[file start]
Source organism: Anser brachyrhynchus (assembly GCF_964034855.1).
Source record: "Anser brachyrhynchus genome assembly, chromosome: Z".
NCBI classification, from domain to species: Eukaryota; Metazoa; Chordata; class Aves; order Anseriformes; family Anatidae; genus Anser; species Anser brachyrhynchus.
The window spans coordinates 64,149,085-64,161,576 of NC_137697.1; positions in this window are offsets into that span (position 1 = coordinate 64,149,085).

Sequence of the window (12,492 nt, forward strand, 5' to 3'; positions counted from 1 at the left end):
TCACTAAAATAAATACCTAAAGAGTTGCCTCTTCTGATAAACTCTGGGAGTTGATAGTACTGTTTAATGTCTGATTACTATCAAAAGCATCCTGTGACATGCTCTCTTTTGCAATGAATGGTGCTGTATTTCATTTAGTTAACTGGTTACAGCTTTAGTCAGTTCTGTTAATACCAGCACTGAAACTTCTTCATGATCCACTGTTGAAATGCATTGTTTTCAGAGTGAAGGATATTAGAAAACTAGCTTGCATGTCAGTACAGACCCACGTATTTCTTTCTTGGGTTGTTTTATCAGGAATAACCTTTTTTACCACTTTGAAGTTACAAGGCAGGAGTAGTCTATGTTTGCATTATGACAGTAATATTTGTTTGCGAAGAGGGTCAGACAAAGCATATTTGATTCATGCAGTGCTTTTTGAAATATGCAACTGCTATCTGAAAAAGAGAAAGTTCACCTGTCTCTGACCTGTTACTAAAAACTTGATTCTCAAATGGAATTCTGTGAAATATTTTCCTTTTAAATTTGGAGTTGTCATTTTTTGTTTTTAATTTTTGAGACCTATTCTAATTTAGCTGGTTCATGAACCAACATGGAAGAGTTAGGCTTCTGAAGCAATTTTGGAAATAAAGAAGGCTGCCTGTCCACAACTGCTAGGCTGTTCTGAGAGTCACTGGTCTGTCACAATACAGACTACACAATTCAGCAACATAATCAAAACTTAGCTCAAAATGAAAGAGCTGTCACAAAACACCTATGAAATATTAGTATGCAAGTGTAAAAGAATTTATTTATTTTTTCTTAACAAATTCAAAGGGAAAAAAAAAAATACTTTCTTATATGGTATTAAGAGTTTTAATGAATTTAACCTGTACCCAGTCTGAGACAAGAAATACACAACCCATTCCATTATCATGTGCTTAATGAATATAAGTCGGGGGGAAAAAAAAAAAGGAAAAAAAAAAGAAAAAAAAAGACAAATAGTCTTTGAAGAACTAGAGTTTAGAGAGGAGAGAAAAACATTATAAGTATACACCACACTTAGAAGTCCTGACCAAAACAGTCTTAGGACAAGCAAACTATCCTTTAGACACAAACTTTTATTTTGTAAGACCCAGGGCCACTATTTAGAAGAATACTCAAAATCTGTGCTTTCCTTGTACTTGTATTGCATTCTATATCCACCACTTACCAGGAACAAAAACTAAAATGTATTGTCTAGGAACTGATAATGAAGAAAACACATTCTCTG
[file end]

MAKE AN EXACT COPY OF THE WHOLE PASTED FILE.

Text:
Source organism: Anser brachyrhynchus (assembly GCF_964034855.1).
Source record: "Anser brachyrhynchus genome assembly, chromosome: Z".
NCBI classification, from domain to species: Eukaryota; Metazoa; Chordata; class Aves; order Anseriformes; family Anatidae; genus Anser; species Anser brachyrhynchus.
The window spans coordinates 64,149,085-64,161,576 of NC_137697.1; positions in this window are offsets into that span (position 1 = coordinate 64,149,085).

Sequence of the window (12,492 nt, forward strand, 5' to 3'; positions counted from 1 at the left end):
TCACTAAAATAAATACCTAAAGAGTTGCCTCTTCTGATAAACTCTGGGAGTTGATAGTACTGTTTAATGTCTGATTACTATCAAAAGCATCCTGTGACATGCTCTCTTTTGCAATGAATGGTGCTGTATTTCATTTAGTTAACTGGTTACAGCTTTAGTCAGTTCTGTTAATACCAGCACTGAAACTTCTTCATGATCCACTGTTGAAATGCATTGTTTTCAGAGTGAAGGATATTAGAAAACTAGCTTGCATGTCAGTACAGACCCACGTATTTCTTTCTTGGGTTGTTTTATCAGGAATAACCTTTTTTACCACTTTGAAGTTACAAGGCAGGAGTAGTCTATGTTTGCATTATGACAGTAATATTTGTTTGCGAAGAGGGTCAGACAAAGCATATTTGATTCATGCAGTGCTTTTTGAAATATGCAACTGCTATCTGAAAAAGAGAAAGTTCACCTGTCTCTGACCTGTTACTAAAAACTTGATTCTCAAATGGAATTCTGTGAAATATTTTCCTTTTAAATTTGGAGTTGTCATTTTTTGTTTTTAATTTTTGAGACCTATTCTAATTTAGCTGGTTCATGAACCAACATGGAAGAGTTAGGCTTCTGAAGCAATTTTGGAAATAAAGAAGGCTGCCTGTCCACAACTGCTAGGCTGTTCTGAGAGTCACTGGTCTGTCACAATACAGACTACACAATTCAGCAACATAATCAAAACTTAGCTCAAAATGAAAGAGCTGTCACAAAACACCTATGAAATATTAGTATGCAAGTGTAAAAGAATTTATTTATTTTTTCTTAACAAATTCAAAGGGAAAAAAAAAAATACTTTCTTATATGGTATTAAGAGTTTTAATGAATTTAACCTGTACCCAGTCTGAGACAAGAAATACACAACCCATTCCATTATCATGTGCTTAATGAATATAAGTCGGGGGGAAAAAAAAAAAGGAAAAAAAAAAGAAAAAAAAAGACAAATAGTCTTTGAAGAACTAGAGTTTAGAGAGGAGAGAAAAACATTATAAGTATACACCACACTTAGAAGTCCTGACCAAAACAGTCTTAGGACAAGCAAACTATCCTTTAGACACAAACTTTTATTTTGTAAGACCCAGGGCCACTATTTAGAAGAATACTCAAAATCTGTGCTTTCCTTGTACTTGTATTGCATTCTATATCCACCACTTACCAGGAACAAAAACTAAAATGTATTGTCTAGGAACTGATAATGAAGAAAACACATTCTCTG